MARKET RESEARCH 2 - HOW TO DO MARKET RESEARCH FOR YOUR NEXT BIG IDEA
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6 years ago (i.e. 2005 and before) it was a lot more difficult to find startup ideas. To follow trends of invention required inside knowledge, and any ideas you’d come up with would require too much money for you to realistically do. Now, you can read Techcrunch for a year, and pick from a million startup ideas that would make sense in the market as a natural progression. Tons of other startups are showing you every day how you can embellish on what’s already out there to make a successful company/business. The best way as a budding entrepreneur to figure out what market you want to tackle is to read these tech blogs--daily!
Whenever I first meet someone that wants to do a web application or mobile application, etc, the first thing I ask them is: “Do you read Techcrunch?” And then I ask: “Do you read it every day?” And then: “Do you read every single article?” If you don’t skim through every article every day and devour the ones that are most aligned with your interests, you’re a fake-ass software entrepreneur and you shouldn’t undertake any startup any time soon. I’m not speaking to super programmers that deal with coding down to the level of the CPU or are immersed in building a new solid state hardware-accelerated database, or hadoop masters that have a genius way to produce answers out of “big data,” or whatever. I’m speaking to guys that don’t yet code and want to build an application. At the very least, they should be reading techcrunch every day to do their market research. You can’t code for godsake--you at least need to be a master of the market, and therefore a master product guy. In addition to Techcrunch, they should also read gigaom.com, mashable.com, and readwriteweb.com. That’s the lineup.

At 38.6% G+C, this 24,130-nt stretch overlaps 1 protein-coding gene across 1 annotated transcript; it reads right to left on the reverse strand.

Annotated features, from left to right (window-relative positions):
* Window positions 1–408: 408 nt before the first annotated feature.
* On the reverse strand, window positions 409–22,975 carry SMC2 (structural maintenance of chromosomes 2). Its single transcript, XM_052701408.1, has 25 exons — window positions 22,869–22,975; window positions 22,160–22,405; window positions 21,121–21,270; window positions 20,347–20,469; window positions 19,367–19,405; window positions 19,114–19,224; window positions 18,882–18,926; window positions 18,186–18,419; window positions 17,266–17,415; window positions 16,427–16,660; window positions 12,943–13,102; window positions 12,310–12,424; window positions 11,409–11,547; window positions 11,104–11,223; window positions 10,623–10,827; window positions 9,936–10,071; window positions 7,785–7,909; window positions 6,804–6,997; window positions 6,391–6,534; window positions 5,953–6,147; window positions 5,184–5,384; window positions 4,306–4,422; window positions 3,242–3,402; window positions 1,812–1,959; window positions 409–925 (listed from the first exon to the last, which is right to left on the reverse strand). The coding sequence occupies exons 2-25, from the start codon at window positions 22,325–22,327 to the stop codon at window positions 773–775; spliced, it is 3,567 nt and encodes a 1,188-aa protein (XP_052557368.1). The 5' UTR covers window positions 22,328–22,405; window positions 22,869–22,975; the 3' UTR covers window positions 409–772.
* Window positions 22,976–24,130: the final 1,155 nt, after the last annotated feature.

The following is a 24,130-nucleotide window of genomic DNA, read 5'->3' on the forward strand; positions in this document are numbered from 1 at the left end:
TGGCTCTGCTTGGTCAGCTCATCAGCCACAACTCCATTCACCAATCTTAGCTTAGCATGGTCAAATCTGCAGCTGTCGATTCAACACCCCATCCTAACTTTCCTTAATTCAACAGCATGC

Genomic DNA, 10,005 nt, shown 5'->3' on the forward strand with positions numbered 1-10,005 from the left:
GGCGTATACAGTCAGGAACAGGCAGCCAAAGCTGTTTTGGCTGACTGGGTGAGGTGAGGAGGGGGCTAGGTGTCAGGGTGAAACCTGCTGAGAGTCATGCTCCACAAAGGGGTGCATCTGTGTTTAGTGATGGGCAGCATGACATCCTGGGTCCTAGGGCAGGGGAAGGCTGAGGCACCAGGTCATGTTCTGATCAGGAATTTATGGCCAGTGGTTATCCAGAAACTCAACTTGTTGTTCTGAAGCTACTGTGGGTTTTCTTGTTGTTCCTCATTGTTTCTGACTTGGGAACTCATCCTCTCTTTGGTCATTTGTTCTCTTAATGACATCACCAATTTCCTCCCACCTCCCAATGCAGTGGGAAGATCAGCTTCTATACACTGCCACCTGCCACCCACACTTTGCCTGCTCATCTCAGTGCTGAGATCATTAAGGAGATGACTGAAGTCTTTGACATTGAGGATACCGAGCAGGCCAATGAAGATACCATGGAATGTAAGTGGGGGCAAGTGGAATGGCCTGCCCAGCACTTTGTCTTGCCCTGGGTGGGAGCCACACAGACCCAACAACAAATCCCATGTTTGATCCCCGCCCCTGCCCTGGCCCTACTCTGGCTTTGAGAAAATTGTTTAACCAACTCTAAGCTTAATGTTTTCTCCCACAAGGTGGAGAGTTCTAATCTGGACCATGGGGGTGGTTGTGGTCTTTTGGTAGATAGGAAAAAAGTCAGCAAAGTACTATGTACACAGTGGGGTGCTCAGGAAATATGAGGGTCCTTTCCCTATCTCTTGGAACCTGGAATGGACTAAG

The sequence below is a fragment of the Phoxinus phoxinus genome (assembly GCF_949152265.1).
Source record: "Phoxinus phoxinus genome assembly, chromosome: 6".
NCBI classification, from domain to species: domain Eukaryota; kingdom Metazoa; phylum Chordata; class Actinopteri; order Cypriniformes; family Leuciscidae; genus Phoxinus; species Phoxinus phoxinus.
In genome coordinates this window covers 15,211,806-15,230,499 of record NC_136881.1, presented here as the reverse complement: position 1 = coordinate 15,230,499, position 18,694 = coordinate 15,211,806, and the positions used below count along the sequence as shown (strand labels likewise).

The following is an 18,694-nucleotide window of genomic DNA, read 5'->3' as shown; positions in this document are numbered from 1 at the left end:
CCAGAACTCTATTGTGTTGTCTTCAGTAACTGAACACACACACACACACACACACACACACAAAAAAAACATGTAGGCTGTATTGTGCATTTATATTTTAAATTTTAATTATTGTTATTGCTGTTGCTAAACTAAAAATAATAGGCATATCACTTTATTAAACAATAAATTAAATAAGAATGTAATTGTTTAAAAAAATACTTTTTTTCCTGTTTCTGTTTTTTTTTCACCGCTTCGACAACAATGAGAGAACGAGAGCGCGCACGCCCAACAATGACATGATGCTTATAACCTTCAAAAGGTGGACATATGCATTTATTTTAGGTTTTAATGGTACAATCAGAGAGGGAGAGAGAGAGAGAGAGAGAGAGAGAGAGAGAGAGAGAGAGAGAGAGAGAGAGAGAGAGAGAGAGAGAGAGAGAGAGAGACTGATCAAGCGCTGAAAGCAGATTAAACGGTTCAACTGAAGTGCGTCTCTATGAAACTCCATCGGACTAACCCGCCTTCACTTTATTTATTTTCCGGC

That said, there is a very specific type of market research you must be doing. You could have a great idea, and then search techcrunch for competitors and call that market research when you find none. But that’s not the sort of market research I’m talking about. Sure you need to be able to do that. It’s surprising as hell to me how often I show people how to search for competitors on Techcrunch (by appending "site:techcrunch.com" to my google search for industry keywords), and they’re elated with how easy I did the competitive research. It’s even more surprising how many people think they have no competitors. But that’s another story.
If you’re serious about being yet another Web 2.0 wannabe Techcrunch baby, you need to be scanning all the markets, and application entrants they have in order to find the perfect niche and pocket for you to enter with your startup. You need to say to yourself, I don’t really care about what my product does. It could be social, based around advertising, a new way to search information, or some new form of communication. It doesn’t matter to you. You’re looking for the perfect opportunity that you can execute to a point where it’s defensible before you have too much competition, and you don’t care what the market is. If you’re serious about being a tech entrepreneur, you need to have many ideas you’re juggling and always in pursuit of a better idea (until you finally start executing it of course).